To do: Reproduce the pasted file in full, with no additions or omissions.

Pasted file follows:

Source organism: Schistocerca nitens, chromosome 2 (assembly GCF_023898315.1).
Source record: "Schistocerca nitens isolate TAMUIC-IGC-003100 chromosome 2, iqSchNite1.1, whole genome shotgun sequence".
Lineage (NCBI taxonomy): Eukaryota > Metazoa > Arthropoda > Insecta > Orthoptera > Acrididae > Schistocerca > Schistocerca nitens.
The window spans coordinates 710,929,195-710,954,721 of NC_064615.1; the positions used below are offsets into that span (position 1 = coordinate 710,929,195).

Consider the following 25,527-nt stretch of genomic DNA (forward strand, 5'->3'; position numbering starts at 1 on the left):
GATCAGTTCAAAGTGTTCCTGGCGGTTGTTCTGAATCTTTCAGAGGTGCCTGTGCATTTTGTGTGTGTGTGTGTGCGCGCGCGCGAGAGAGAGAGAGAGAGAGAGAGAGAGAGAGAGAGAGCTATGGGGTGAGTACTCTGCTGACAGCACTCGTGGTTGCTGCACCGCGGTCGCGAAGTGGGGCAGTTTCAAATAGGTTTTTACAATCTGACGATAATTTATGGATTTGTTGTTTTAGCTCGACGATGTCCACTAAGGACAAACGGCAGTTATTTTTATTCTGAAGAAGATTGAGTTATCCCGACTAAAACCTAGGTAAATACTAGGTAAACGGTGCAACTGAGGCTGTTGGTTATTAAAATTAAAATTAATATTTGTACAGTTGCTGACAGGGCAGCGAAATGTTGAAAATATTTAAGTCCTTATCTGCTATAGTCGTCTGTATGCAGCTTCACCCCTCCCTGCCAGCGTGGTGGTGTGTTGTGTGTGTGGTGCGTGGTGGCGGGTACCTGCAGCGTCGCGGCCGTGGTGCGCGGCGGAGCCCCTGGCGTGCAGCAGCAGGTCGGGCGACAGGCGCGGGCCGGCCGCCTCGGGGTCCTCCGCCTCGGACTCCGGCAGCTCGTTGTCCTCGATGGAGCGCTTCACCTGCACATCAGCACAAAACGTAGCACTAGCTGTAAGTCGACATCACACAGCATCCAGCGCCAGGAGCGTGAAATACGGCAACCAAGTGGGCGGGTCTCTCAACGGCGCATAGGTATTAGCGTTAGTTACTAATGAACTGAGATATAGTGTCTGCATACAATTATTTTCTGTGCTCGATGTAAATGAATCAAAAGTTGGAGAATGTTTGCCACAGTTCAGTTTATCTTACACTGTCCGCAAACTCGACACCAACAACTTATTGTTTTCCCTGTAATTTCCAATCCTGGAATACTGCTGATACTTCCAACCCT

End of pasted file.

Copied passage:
Source organism: Schistocerca nitens, chromosome 2 (assembly GCF_023898315.1).
Source record: "Schistocerca nitens isolate TAMUIC-IGC-003100 chromosome 2, iqSchNite1.1, whole genome shotgun sequence".
Lineage (NCBI taxonomy): Eukaryota > Metazoa > Arthropoda > Insecta > Orthoptera > Acrididae > Schistocerca > Schistocerca nitens.
The window spans coordinates 710,929,195-710,954,721 of NC_064615.1; the positions used below are offsets into that span (position 1 = coordinate 710,929,195).

Consider the following 25,527-nt stretch of genomic DNA (forward strand, 5'->3'; position numbering starts at 1 on the left):
GATCAGTTCAAAGTGTTCCTGGCGGTTGTTCTGAATCTTTCAGAGGTGCCTGTGCATTTTGTGTGTGTGTGTGTGCGCGCGCGCGAGAGAGAGAGAGAGAGAGAGAGAGAGAGAGAGAGAGCTATGGGGTGAGTACTCTGCTGACAGCACTCGTGGTTGCTGCACCGCGGTCGCGAAGTGGGGCAGTTTCAAATAGGTTTTTACAATCTGACGATAATTTATGGATTTGTTGTTTTAGCTCGACGATGTCCACTAAGGACAAACGGCAGTTATTTTTATTCTGAAGAAGATTGAGTTATCCCGACTAAAACCTAGGTAAATACTAGGTAAACGGTGCAACTGAGGCTGTTGGTTATTAAAATTAAAATTAATATTTGTACAGTTGCTGACAGGGCAGCGAAATGTTGAAAATATTTAAGTCCTTATCTGCTATAGTCGTCTGTATGCAGCTTCACCCCTCCCTGCCAGCGTGGTGGTGTGTTGTGTGTGTGGTGCGTGGTGGCGGGTACCTGCAGCGTCGCGGCCGTGGTGCGCGGCGGAGCCCCTGGCGTGCAGCAGCAGGTCGGGCGACAGGCGCGGGCCGGCCGCCTCGGGGTCCTCCGCCTCGGACTCCGGCAGCTCGTTGTCCTCGATGGAGCGCTTCACCTGCACATCAGCACAAAACGTAGCACTAGCTGTAAGTCGACATCACACAGCATCCAGCGCCAGGAGCGTGAAATACGGCAACCAAGTGGGCGGGTCTCTCAACGGCGCATAGGTATTAGCGTTAGTTACTAATGAACTGAGATATAGTGTCTGCATACAATTATTTTCTGTGCTCGATGTAAATGAATCAAAAGTTGGAGAATGTTTGCCACAGTTCAGTTTATCTTACACTGTCCGCAAACTCGACACCAACAACTTATTGTTTTCCCTGTAATTTCCAATCCTGGAATACTGCTGATACTTCCAACCCT